How Hospitals Turn Charity Care Into Profits — At Taxpayers’ Expense

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Sometimes it is hard for hospitals to provide expensive care to poor patients. When a low-income patient needs $20,000 of chemotherapy, a hospital loses money if that patient cannot pay for the medicine, or pays through Medicaid, with its relatively stingy reimbursement. Fortunately, the federal government created a program for hospitals that care for a disproportionate share of low-income patients, whereby they can purchase those medicines at a discount. The program is called the 340B Drug Pricing Program and, unfortunately, hospitals are taking advantage of the program, leaving taxpayers on the hook.

Here’s how the program works. Under 340B, if more than 11.75% of a hospital’s patients are low-income, the hospital can purchase the medicines at a steep discount. When, subsequently, the hospital doesn’t get paid for the medications – say, in the case of an uninsured patient with acute leukemia – the discounts reduce the hospitals losses. In other cases, when the hospital cares for Medicaid recipients (a program that often doesn’t cover hospital costs adequately), the discounts once again reduce their losses.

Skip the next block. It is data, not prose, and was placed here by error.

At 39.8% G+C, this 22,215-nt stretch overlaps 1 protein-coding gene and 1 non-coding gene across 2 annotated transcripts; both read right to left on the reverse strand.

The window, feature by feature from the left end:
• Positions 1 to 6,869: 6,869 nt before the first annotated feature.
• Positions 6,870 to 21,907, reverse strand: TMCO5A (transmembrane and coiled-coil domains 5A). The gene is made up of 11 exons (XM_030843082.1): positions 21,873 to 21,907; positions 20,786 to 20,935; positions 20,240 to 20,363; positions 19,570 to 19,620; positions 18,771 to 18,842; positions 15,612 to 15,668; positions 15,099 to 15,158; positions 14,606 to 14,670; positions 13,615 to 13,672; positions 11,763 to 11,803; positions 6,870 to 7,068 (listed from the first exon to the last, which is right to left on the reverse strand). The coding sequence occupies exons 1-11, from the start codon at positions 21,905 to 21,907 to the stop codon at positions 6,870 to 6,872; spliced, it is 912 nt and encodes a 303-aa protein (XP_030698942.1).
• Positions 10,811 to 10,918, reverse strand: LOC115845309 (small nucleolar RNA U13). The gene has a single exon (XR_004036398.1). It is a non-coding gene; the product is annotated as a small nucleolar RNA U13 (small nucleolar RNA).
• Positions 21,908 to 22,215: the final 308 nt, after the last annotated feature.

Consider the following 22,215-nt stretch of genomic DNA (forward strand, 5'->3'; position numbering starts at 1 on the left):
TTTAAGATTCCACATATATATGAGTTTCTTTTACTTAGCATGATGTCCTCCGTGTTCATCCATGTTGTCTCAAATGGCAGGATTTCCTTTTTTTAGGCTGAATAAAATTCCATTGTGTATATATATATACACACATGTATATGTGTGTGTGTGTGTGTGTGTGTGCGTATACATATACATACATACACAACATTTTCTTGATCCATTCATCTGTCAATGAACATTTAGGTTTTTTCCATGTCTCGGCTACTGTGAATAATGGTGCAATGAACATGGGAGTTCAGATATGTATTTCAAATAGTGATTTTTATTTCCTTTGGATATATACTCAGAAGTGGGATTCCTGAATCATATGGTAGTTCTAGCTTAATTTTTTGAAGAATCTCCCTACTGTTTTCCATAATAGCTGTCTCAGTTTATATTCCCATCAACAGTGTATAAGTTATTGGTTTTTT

Here’s how the program fails. When the hospital treats a Medicare enrollee, it will typically receive a payment that is significantly greater than its costs. In those circumstances, the hospital will have bought the medicine at a discount while selling it at full price.

(To read the rest of this article, please visit Forbes.)

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